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Postcard from the World Social Forum in Tunis

April 30, 2013

Few days ago, we received from WILPFer Heidi Meinzolt from the German Section an interesting “postcard from the World Social Forum”, which took place in Tunis between 26th and 30th March 2013.

Five WILPFers meet there by chance and… Read her letter to WILPF to learn more.

Women's Assembly at the 2013 World Social Forum

Women’s Assembly at the 2013 World Social Forum

Dear WILPFers,

The World Social Forum (WSF), under the motto of ‘dignity’, is a great kitchen for a world in transition. In a mostly peaceful, friendly and open atmosphere, cooks from all over the world presented their receipts, the variety of their ingredients, and opened space for common ‘cooking’ sessions.

The first WSF in an Arabic country was a meeting point for creative ideas and revolutionary traditions. It was also an opportunity to network between existing global and regional networks and groups looking for new partners to exchange, campaign, inform and show solidarity with the most vulnerable, excluded and oppressed.

Old globetrotters, political tourists and open-minded youngsters shared their enthusiasm with ‘experts’ and overcame so easily all organisational problems.

Big auditoriums for a few plenary sessions, self-organised debates in small classrooms, open discussion rounds in tents and in the gardens of the university campus: that was the WSF in Tunis.

We also saw a lot of (spontaneous) manifestations against injustice, oppression, occupation, war and imprisoned individuals and peoples, such as the Palestinians and the Sahrawis. We also witnessed protests against the murder of the Tunisian opposition leader, against refugee camps in the Sahara and against the death of thousands of refugees in the Mediterranean see.

An incredible number of volunteers helped in each situation. Music, dance, exhibitions, food supply: the WSF was really an event to get inspired and to re-think the world.

Another world is possible!

The presence and visibility of Tunisians, the whole Middle East and the Arab World was impressing: probably more than 1/3 of the 30,000 – 50,000 people attending the Forum.

The focus on the Arab Spring brought in a spirit of new beginnings, hope in a new opening through international contacts and exchanges. At the same time, it expressed frustration and impatience due to the stagnation of the revolutionary dynamic into a democratic future.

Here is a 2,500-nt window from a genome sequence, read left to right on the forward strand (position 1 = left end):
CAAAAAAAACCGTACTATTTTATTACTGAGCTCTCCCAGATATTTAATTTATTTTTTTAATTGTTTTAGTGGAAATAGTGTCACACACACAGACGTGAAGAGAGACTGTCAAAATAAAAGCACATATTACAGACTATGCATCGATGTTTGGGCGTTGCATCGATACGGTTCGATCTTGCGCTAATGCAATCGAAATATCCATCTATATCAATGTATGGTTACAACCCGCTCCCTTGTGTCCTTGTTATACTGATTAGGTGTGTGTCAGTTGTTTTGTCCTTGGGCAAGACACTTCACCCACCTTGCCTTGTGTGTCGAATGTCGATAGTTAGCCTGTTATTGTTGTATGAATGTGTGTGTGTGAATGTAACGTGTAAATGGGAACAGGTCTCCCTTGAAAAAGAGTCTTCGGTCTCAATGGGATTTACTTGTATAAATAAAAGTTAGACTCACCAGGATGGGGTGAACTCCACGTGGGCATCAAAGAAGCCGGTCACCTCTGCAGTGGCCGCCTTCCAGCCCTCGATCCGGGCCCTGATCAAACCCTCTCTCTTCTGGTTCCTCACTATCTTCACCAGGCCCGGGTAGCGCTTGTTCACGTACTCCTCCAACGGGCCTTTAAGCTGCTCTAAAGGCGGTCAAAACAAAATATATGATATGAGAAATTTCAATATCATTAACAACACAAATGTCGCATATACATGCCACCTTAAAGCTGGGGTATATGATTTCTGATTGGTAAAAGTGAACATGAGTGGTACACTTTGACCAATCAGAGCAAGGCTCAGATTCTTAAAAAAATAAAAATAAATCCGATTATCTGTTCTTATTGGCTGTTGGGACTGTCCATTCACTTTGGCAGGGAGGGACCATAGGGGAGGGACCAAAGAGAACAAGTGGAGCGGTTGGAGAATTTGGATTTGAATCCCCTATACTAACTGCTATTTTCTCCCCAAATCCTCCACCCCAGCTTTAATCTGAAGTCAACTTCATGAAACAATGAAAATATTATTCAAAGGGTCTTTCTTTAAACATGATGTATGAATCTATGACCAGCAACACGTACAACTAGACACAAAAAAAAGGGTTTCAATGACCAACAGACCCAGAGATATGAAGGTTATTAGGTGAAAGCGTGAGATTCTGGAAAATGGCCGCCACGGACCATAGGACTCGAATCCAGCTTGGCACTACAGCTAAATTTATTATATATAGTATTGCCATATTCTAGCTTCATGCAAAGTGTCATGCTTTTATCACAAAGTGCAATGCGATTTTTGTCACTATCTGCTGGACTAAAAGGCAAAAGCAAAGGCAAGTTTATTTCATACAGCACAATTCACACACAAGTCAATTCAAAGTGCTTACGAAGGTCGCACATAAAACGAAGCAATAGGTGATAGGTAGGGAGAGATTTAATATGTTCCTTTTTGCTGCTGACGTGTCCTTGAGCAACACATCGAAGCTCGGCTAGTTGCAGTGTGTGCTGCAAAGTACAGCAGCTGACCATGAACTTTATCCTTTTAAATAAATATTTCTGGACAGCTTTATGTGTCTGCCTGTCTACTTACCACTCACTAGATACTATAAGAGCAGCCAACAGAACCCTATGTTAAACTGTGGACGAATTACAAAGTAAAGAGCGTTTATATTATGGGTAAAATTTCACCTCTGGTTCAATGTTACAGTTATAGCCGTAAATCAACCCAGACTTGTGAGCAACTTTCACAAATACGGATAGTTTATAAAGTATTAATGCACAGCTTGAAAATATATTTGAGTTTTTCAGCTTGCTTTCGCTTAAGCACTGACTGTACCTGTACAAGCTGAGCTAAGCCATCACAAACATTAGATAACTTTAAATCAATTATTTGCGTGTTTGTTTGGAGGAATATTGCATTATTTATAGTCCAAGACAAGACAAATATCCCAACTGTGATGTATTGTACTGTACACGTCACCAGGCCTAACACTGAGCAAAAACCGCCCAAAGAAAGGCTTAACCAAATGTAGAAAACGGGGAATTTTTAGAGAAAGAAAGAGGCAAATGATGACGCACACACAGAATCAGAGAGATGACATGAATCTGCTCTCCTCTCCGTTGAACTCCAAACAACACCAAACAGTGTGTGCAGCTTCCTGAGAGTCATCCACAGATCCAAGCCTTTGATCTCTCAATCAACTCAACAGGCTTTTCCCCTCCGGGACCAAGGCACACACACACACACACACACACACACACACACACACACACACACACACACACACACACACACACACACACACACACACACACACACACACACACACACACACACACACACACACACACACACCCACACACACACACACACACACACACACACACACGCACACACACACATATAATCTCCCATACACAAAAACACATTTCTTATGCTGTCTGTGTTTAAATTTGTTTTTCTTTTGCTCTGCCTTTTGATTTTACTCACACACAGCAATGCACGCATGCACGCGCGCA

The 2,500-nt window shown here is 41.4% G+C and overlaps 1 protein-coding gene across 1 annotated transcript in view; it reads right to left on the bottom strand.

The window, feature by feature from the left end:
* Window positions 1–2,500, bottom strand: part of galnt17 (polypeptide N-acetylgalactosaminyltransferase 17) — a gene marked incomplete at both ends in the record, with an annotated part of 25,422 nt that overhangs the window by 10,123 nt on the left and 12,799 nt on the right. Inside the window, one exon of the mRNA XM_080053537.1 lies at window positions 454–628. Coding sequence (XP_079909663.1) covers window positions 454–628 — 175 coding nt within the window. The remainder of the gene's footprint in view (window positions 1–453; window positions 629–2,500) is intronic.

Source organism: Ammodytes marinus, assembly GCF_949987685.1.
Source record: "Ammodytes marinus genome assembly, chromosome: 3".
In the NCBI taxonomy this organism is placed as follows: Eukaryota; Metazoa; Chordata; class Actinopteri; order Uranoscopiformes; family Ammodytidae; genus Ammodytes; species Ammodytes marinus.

The great and justified fear, especially of the many women who were active through the revolution, is to get marginalised and deprived again of their fundamental rights and freedoms. They are also afraid of losing equality and autonomy.

This is why the women attending the WSF used the great media attention to tell the world what they need and to remind everybody that they are willing to resist.

The programme of the WSF presented hundreds of workshops, forums and sessions – all relevant for WILPF:

  • Rethinking the economy: the economic crisis, sustainable development, anti-austerity movements, mobilisation against multinationals, post 2015 agenda, de-growth and anti-capitalism.
  • Building democracy: the constitutional processes in the MENA region, citizenship and social justice.
  • Women and capitalism: women’s resistance to debt, women in the Arab world and women’s rights.
  • Right to food, landgrabbing, trade agreements, rural development and buen vivir.
  • Disarmament: anti-war, drones, NATO, peaceful solution of conflicts.
  • Migration and refugees, political prisoners and Frontex
  • Climat Space
  • Laicism
Seminar at the 2013 World Social Forum

Seminar at the 2013 World Social Forum

However, I noticed some drawbacks: there was no mentioning of UNSCR 1325 and no reference to the UN, human security, human rights, conflict prevention and transitional justice.

The link between economic/social justice and war (you get what you pay for) was absent and there was no mentioning of WILPF and the MENA 1325 Agenda (we could not identify any participant of our project).

5 WILPFers met there by chance. We all arrived on our own not knowing that other members of WILPF were attending the event. That was a pity: I believe that a stronger and explicit WILPF voice strategically involved in debates on women could have made a difference and would have attracted both young and older (women) activists.

I met there Annalisa Milani (WILPF Italy), Ingela Martensson (WILPF Sweden), Robin Lloydt (WILPF US), Marlène Tuininga (WILPF France), Marta Benavides (ex-WILPF El Salvador). We decided that we want to convince all WILPFers individually, section wide, in the world regions, from the ExCom and the International Secretariat, not to abstain anymore in the future from such great manifestations.

We want to get involved in the WSF both strategically and personally, on the basis of our ‘Power To Stop War’.”

Interested in learning more about the WSF and other interesting events?

Good dates to check out:

Read also: Committee for the Abolition of the Third World Debt and 3rd Conference on Degrowth, Ecological Sustainability and Social Equity

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